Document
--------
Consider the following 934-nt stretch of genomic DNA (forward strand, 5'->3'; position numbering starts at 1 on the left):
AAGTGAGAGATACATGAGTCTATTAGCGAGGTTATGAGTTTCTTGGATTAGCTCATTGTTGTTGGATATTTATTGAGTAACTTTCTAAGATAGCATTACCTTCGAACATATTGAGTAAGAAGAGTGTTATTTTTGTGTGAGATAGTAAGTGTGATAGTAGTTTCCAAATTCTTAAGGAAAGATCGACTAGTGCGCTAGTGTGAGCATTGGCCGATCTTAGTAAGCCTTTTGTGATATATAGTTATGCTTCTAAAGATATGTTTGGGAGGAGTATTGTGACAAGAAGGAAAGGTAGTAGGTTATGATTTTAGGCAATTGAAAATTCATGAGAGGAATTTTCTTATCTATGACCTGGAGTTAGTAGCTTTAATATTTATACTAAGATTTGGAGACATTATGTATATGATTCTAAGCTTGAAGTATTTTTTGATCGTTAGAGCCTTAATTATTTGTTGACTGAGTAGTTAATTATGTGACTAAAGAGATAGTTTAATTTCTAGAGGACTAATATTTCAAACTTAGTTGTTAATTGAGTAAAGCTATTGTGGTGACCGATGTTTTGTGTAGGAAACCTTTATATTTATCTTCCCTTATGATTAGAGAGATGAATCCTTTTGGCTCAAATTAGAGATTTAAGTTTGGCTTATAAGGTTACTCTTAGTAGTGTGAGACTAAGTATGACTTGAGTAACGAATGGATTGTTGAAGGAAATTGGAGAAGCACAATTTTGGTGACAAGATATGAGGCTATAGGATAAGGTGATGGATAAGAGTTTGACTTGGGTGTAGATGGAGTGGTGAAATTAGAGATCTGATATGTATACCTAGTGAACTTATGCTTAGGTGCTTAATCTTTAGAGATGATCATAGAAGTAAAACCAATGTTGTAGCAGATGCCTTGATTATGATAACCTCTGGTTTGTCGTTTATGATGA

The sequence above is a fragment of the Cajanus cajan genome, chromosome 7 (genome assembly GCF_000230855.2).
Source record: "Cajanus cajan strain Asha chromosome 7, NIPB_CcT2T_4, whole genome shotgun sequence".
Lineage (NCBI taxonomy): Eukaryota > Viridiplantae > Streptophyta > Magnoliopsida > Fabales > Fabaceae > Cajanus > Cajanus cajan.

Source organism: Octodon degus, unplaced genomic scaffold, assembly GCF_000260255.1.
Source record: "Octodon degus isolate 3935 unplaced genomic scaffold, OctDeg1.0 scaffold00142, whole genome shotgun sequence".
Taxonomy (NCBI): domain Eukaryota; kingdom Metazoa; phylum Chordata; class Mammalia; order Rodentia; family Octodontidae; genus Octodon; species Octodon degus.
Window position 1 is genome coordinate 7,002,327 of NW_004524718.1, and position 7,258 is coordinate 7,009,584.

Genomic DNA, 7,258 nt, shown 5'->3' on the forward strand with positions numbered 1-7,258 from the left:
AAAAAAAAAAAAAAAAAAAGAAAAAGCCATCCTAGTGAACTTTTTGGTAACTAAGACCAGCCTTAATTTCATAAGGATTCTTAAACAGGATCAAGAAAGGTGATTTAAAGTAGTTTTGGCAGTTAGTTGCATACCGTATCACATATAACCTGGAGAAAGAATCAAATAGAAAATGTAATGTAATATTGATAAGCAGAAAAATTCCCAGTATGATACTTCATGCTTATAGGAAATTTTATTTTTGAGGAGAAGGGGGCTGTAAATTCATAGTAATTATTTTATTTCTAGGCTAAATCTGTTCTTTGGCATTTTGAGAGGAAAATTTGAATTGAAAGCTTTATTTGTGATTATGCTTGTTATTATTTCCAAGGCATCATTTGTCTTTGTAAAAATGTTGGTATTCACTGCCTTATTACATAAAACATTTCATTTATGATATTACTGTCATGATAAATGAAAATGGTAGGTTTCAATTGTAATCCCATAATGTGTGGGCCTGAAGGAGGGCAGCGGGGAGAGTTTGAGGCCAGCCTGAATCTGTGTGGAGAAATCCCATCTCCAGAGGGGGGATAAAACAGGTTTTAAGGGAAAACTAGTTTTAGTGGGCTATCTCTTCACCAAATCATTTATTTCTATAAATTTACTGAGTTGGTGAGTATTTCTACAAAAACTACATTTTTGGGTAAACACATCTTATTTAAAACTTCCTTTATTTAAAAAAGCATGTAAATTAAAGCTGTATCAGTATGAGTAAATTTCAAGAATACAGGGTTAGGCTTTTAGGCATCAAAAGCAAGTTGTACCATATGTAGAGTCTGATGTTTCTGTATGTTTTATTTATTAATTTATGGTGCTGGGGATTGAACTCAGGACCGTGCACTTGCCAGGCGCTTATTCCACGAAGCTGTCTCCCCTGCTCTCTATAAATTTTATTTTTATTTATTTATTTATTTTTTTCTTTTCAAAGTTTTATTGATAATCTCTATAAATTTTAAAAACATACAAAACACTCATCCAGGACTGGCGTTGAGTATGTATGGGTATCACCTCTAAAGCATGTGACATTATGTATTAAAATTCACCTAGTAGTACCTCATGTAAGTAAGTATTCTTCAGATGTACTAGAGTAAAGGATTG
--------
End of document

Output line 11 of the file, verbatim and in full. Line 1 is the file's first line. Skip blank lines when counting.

AAAAAAAAAAAAAAAAAAAGAAAAAGCCATCCTAGTGAACTTTTTGGTAACTAAGACCAGCCTTAATTTCATAAGGATTCTTAAACAGGATCAAGAAAGGTGATTTAAAGTAGTTTTGGCAGTTAGTTGCATACCGTATCACATATAACCTGGAGAAAGAATCAAATAGAAAATGTAATGTAATATTGATAAGCAGAAAAATTCCCAGTATGATACTTCATGCTTATAGGAAATTTTATTTTTGAGGAGAAGGGGGCTGTAAATTCATAGTAATTATTTTATTTCTAGGCTAAATCTGTTCTTTGGCATTTTGAGAGGAAAATTTGAATTGAAAGCTTTATTTGTGATTATGCTTGTTATTATTTCCAAGGCATCATTTGTCTTTGTAAAAATGTTGGTATTCACTGCCTTATTACATAAAACATTTCATTTATGATATTACTGTCATGATAAATGAAAATGGTAGGTTTCAATTGTAATCCCATAATGTGTGGGCCTGAAGGAGGGCAGCGGGGAGAGTTTGAGGCCAGCCTGAATCTGTGTGGAGAAATCCCATCTCCAGAGGGGGGATAAAACAGGTTTTAAGGGAAAACTAGTTTTAGTGGGCTATCTCTTCACCAAATCATTTATTTCTATAAATTTACTGAGTTGGTGAGTATTTCTACAAAAACTACATTTTTGGGTAAACACATCTTATTTAAAACTTCCTTTATTTAAAAAAGCATGTAAATTAAAGCTGTATCAGTATGAGTAAATTTCAAGAATACAGGGTTAGGCTTTTAGGCATCAAAAGCAAGTTGTACCATATGTAGAGTCTGATGTTTCTGTATGTTTTATTTATTAATTTATGGTGCTGGGGATTGAACTCAGGACCGTGCACTTGCCAGGCGCTTATTCCACGAAGCTGTCTCCCCTGCTCTCTATAAATTTTATTTTTATTTATTTATTTATTTTTTTCTTTTCAAAGTTTTATTGATAATCTCTATAAATTTTAAAAACATACAAAACACTCATCCAGGACTGGCGTTGAGTATGTATGGGTATCACCTCTAAAGCATGTGACATTATGTATTAAAATTCACCTAGTAGTACCTCATGTAAGTAAGTATTCTTCAGATGTACTAGAGTAAAGGATTG